High on the list of priorities during the planning and construction of the new building were defining the best possible ecological credentials.
From opting for a brownfield site to selecting state-of-the-art lighting system (supplied by AC Lighting) which runs off a fraction of the power of current used by concert lighting configurations, the new centre can boast one of the best green ratings of any rehearsal concert venue in the UK.
Said RSNO chief executive, Dr Krishna Thiagarajan:
“The new home is truly a world class facility for Scotland’s National Orchestra, to efficiently and effectively build its reputation and increase its capacity to connect with communities across Scotland and the entire music loving world.
“To accomplish this, we ran an extremely successful campaign and we are grateful to our RSNO patrons, our corporate and foundation supporters as well as Creative Scotland, Glasgow City Council and the Scottish Government to make this project a reality. Together, we have delivered a bespoke rehearsal and recording space, exceptional education and learning facilities and a valuable recital venue, providing a key addition to the country’s cultural venues.”
Added Cabinet Secretary for Culture, Europe and External Affairs, Fiona Hyslop:
“Five years ago, when I visited the Royal Scottish National Orchestra’s rehearsal space in Henry Wood Hall, I made a commitment to the orchestra musicians that I would do what I could as Cabinet Secretary to help ensure they could move to a building fit for their talent and needs. With support from the Scottish Government, and from partners and donors, that commitment has been realised.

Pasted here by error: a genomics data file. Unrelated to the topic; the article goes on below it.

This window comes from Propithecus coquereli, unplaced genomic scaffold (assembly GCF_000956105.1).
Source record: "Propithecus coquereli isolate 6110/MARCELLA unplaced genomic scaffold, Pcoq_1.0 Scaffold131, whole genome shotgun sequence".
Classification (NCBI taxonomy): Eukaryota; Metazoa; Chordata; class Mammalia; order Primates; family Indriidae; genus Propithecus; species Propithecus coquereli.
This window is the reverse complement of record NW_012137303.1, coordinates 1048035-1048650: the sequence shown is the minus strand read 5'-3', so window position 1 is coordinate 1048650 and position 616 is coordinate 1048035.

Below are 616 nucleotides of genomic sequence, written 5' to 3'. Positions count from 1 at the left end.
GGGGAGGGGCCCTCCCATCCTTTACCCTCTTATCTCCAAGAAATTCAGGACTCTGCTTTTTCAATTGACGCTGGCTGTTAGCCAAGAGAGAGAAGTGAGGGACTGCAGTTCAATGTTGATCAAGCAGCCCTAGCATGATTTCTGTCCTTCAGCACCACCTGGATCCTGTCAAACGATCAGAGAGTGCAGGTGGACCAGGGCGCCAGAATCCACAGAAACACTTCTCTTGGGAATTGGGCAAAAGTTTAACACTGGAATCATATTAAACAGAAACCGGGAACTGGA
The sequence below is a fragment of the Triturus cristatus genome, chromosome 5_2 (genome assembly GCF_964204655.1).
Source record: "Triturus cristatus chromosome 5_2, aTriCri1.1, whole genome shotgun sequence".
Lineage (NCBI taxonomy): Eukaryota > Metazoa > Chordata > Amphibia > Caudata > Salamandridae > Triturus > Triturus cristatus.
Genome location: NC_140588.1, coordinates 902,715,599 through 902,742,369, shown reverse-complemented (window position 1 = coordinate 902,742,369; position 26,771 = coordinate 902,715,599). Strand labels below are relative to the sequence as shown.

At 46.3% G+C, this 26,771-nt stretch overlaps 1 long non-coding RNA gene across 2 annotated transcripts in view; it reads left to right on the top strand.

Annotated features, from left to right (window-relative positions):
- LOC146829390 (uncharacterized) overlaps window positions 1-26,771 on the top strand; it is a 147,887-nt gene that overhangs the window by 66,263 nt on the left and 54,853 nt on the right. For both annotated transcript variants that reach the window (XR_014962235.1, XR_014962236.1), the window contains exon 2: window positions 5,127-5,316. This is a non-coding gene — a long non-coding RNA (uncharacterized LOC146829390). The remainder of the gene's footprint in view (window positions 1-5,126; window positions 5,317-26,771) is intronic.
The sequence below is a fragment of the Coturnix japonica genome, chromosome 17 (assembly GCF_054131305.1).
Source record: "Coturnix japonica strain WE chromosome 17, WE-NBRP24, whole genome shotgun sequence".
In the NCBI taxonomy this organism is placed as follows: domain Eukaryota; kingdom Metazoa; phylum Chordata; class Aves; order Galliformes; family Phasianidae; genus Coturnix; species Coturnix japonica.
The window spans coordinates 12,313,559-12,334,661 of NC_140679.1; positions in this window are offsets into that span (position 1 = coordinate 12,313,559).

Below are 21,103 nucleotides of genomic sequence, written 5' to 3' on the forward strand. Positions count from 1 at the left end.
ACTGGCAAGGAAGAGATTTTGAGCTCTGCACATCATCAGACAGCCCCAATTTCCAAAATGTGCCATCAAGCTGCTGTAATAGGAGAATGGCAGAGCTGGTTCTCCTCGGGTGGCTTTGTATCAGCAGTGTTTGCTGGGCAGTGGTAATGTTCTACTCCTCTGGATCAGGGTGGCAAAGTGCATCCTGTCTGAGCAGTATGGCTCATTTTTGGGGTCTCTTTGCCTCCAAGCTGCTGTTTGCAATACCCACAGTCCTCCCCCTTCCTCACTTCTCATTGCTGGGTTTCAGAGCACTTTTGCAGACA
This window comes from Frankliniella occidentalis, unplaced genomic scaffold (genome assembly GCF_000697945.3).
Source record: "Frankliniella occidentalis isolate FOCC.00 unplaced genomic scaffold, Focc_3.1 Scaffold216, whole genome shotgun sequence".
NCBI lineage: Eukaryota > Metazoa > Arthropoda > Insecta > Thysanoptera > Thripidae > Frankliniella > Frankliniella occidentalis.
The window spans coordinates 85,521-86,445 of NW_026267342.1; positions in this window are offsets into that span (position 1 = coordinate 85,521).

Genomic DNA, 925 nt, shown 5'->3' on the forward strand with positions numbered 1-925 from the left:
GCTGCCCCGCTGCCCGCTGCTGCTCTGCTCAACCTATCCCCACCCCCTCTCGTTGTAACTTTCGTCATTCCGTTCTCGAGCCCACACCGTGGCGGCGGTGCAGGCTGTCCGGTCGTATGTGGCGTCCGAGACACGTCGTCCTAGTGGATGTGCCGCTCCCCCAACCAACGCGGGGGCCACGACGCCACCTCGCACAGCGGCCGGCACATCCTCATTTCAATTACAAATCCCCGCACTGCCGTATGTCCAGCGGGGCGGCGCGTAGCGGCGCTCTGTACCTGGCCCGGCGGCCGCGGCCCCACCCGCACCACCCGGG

“The RSNO must be commended for its outstanding work in producing engaging learning programmes which have drawn in more than 270, 000 people locally, nationally and internationally.
“This new state-of-the-art operational base will allow the RSNO to go even further thanks to a world-class rehearsal space and new digital connectivity. The building also provides Glasgow with a purpose-built music venue to enhance the city’s reputation as UNESCO City of Music.”
Councillor Archie Graham, depute leader of Glasgow City Council and chair of Glasgow Life, also said:
“Glasgow is a fantastic city for music lovers, for residents and visitors. In the 25th anniversary year of Glasgow’s Royal Concert Hall, the new auditorium marks a new chapter in the history of this much loved venue and will help us continue to build on our cultural heritage.
“Working with partners we are creating opportunities for even more people to enjoy and play a integral part in the cultural life of the city – a commitment we are passionate about.
“Audiences are now enjoying a range of outstanding performances in the new auditorium. With fun children’s shows this December and Celtic Connection concerts in January among those to come, we can all look forwards to many great creative opportunities in the future.”
Iain Munro, deputy chief executive Officer at Creative Scotland, said:
“This is an incredibly exciting move for the RSNO that will further enhance their reputation as a world-renowned orchestra.
“The outstanding rehearsal space will help to attract and retain high quality musicians, conductors and soloists; the intimate concert space will engage and inspire audiences and the state-of-the-art education and learning spaces will help to foster future generations of talented musicians.
“Creative Scotland is proud to be supporting this world-class music facility and I’m very much looking forward to enjoying and engaging with the orchestra in their new home.”